Keep your potted plants alive with these 10 common sense tips from a small garden pro.

Potted Plants Lead Image
Leela Cyd courtesy of Ten Speed Press

When friends and co-authors Isa Hendry Eaton and Jennifer Blaise Kramer, a Santa Barbara-based landscape designer and writer, respectively, released their book Small Garden Style: A Design Guide For Outdoor Rooms and Containers (Ten Speed Press) in early 2020, they had no way of knowing how important outside spaces, front porches, backyards and postage-stamp sized patios would become. The Wall Street Journal reported that garden spending peaked at a wild $120 billion last year. Seed companies and nurseries across the country reported record sales. And, if we had to guess, approximately one million people stood over a sad little plant with brown-spotted or shriveled leaves and whispered “Why?”  

Eaton’s book outlines how to choose containers and the best plants to live in them.

Courtesy of Ten Speed Press

Keeping plants in containers alive and thriving starts with the planning phase. Some careful consideration before you plant—determining where a container will live, what kind of soil you should use, how much sun it will get, and how much you’re willing to pay attention to it—will make plant parenting infinitely easier.

Authors Eaton and Kramer

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1. Ask Yourself: Where Will This Container Live? 

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Once you know what size container you’re planting, and where it will go, you can determine which plant or plants to put in it by assessing the light exposure (south-facing is the hottest, north-facing is the shadiest) and how many hours of sun the area receives every day. South-facing plants need to be extra tough to take the heat. North-facing plants can be more delicate and are often in danger of rot if they’re over-watered.

2. Match Your Soil to Your Plants

All dirt is not created equal. Match cacti mix to succulents, veggie blend to vegetables, and use organic potting soil for everything else.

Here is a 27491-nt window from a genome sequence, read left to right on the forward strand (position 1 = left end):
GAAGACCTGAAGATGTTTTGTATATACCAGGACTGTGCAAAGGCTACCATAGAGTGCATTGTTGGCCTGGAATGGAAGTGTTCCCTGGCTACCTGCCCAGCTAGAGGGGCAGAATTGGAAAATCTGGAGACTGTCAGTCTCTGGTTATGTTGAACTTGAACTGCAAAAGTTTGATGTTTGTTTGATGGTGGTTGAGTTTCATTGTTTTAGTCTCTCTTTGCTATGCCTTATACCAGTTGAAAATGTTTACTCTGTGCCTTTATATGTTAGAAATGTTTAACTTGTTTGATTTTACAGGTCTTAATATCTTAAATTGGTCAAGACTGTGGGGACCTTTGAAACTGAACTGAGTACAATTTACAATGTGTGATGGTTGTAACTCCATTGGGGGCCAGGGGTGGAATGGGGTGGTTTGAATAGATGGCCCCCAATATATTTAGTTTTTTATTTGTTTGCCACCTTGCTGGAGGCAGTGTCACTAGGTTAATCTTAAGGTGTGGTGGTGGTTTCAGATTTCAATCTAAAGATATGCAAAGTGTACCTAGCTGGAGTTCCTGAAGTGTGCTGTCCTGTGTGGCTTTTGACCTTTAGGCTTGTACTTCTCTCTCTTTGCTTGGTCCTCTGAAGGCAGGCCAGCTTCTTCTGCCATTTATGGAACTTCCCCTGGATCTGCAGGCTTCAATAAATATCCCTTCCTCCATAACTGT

3. Plant High

Not that kind of high. The top of the soil should be within one inch of the container rim, because your plants will settle over time with watering.

4. Fertilize on a Regular Schedule

Depending on the plant’s needs, that could mean one to three times per year with liquid slow-release fertilizer. (An app like Planta can help you remember when they need feeding. )

5. Don’t Even Think about Planting in a Container Without Drainage Holes

If they aren’t included, then grab a drill and make them. Trapped water rots roots and kills plants.

Healthy plants need adequate drainage. No holes in your container? Grab a drill.

Leela Cyd courtesy of Ten Speed Press

6. Set Containers on Tiles or Terraotta Feet to Encourage Good Drainage

Saucers prevent water stains on your patio, but they are one of the top causes of root rot when containers sit in standing water. Skip the saucers for a less cluttered look.

7. Fill the Entire Container with Potting Soil

Eaton does not advise filling the bottom of a container with Styrofoam, as many garden experts suggest, because that can make the container dangerously top-heavy.

8. Water on a Regular Schedule

Water depending on your plant’s specific needs (in other words, read that ugly plastic card they jam in it for directions) and let the soil dry in between waterings. If the plant fails to thrive (developing spots, or yellow or brown leaves), take a picture and bring it to the nursery to ask the pros.

9. Avoid Planting Poisonous or Thorny Plants by High-Traffic Areas

Your friends and family with thank you.

Dwarf citrus and small succulents make a good pair.

Leela Cyd courtesy of Ten Speed Press

10. Consider Planting a “Power Couple” 

Put two plants together in a pot for visual interest. Choose one that grows tall (a column shape) and another that’s bushy (like a fern or a feathery flowering shrub). One of Eaton’s favorite matches is a dwarf citrus tree and hens and chicks succulents around its base, pictured above.